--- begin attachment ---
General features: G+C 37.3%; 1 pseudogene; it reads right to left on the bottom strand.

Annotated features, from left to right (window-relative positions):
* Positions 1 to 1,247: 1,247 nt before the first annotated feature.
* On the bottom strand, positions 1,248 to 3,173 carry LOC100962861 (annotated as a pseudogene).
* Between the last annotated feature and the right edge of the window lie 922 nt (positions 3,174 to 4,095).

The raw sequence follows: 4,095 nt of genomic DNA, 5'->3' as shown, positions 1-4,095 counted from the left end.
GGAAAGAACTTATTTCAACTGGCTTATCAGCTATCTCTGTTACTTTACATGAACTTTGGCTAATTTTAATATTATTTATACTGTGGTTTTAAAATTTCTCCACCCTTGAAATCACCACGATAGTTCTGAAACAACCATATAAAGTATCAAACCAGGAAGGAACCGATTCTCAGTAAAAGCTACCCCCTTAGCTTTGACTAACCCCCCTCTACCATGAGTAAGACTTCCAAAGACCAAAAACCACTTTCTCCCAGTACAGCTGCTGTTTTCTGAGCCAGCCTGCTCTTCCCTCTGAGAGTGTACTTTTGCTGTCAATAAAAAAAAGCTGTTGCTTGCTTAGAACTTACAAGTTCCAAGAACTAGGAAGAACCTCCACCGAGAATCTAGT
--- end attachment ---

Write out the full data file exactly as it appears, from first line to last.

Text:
General features: G+C 37.3%; 1 pseudogene; it reads right to left on the bottom strand.

Annotated features, from left to right (window-relative positions):
* Positions 1 to 1,247: 1,247 nt before the first annotated feature.
* On the bottom strand, positions 1,248 to 3,173 carry LOC100962861 (annotated as a pseudogene).
* Between the last annotated feature and the right edge of the window lie 922 nt (positions 3,174 to 4,095).

The raw sequence follows: 4,095 nt of genomic DNA, 5'->3' as shown, positions 1-4,095 counted from the left end.
GGAAAGAACTTATTTCAACTGGCTTATCAGCTATCTCTGTTACTTTACATGAACTTTGGCTAATTTTAATATTATTTATACTGTGGTTTTAAAATTTCTCCACCCTTGAAATCACCACGATAGTTCTGAAACAACCATATAAAGTATCAAACCAGGAAGGAACCGATTCTCAGTAAAAGCTACCCCCTTAGCTTTGACTAACCCCCCTCTACCATGAGTAAGACTTCCAAAGACCAAAAACCACTTTCTCCCAGTACAGCTGCTGTTTTCTGAGCCAGCCTGCTCTTCCCTCTGAGAGTGTACTTTTGCTGTCAATAAAAAAAAGCTGTTGCTTGCTTAGAACTTACAAGTTCCAAGAACTAGGAAGAACCTCCACCGAGAATCTAGT